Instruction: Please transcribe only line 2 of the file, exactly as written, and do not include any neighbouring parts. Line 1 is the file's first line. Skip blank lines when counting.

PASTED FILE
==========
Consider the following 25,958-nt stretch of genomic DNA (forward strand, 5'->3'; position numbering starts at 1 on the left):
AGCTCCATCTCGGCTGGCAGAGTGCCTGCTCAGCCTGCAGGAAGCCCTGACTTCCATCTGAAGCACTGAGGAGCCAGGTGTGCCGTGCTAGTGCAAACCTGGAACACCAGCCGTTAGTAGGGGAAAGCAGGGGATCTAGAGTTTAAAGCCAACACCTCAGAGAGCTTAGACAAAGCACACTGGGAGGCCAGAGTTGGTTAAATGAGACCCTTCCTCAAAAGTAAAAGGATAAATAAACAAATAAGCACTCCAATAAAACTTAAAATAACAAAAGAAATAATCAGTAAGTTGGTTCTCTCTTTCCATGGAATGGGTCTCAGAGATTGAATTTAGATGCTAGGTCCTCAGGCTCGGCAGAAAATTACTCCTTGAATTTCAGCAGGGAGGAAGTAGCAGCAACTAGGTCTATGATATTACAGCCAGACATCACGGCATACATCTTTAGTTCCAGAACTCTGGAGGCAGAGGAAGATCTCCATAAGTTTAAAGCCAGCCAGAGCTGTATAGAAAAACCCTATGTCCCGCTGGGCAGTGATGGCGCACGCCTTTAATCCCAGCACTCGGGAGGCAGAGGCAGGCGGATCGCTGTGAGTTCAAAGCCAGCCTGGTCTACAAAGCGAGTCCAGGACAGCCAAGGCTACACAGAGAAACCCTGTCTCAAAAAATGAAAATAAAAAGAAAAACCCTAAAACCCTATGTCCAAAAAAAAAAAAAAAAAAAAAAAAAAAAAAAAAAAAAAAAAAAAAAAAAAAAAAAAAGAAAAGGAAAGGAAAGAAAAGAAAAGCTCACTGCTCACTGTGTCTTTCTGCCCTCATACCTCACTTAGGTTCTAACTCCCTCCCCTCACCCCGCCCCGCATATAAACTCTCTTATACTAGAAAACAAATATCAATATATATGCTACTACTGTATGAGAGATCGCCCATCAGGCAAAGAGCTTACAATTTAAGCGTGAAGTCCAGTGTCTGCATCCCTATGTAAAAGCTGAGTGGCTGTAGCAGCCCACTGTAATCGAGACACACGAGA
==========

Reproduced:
AGCTCCATCTCGGCTGGCAGAGTGCCTGCTCAGCCTGCAGGAAGCCCTGACTTCCATCTGAAGCACTGAGGAGCCAGGTGTGCCGTGCTAGTGCAAACCTGGAACACCAGCCGTTAGTAGGGGAAAGCAGGGGATCTAGAGTTTAAAGCCAACACCTCAGAGAGCTTAGACAAAGCACACTGGGAGGCCAGAGTTGGTTAAATGAGACCCTTCCTCAAAAGTAAAAGGATAAATAAACAAATAAGCACTCCAATAAAACTTAAAATAACAAAAGAAATAATCAGTAAGTTGGTTCTCTCTTTCCATGGAATGGGTCTCAGAGATTGAATTTAGATGCTAGGTCCTCAGGCTCGGCAGAAAATTACTCCTTGAATTTCAGCAGGGAGGAAGTAGCAGCAACTAGGTCTATGATATTACAGCCAGACATCACGGCATACATCTTTAGTTCCAGAACTCTGGAGGCAGAGGAAGATCTCCATAAGTTTAAAGCCAGCCAGAGCTGTATAGAAAAACCCTATGTCCCGCTGGGCAGTGATGGCGCACGCCTTTAATCCCAGCACTCGGGAGGCAGAGGCAGGCGGATCGCTGTGAGTTCAAAGCCAGCCTGGTCTACAAAGCGAGTCCAGGACAGCCAAGGCTACACAGAGAAACCCTGTCTCAAAAAATGAAAATAAAAAGAAAAACCCTAAAACCCTATGTCCAAAAAAAAAAAAAAAAAAAAAAAAAAAAAAAAAAAAAAAAAAAAAAAAAAAAAAAAAGAAAAGGAAAGGAAAGAAAAGAAAAGCTCACTGCTCACTGTGTCTTTCTGCCCTCATACCTCACTTAGGTTCTAACTCCCTCCCCTCACCCCGCCCCGCATATAAACTCTCTTATACTAGAAAACAAATATCAATATATATGCTACTACTGTATGAGAGATCGCCCATCAGGCAAAGAGCTTACAATTTAAGCGTGAAGTCCAGTGTCTGCATCCCTATGTAAAAGCTGAGTGGCTGTAGCAGCCCACTGTAATCGAGACACACGAGA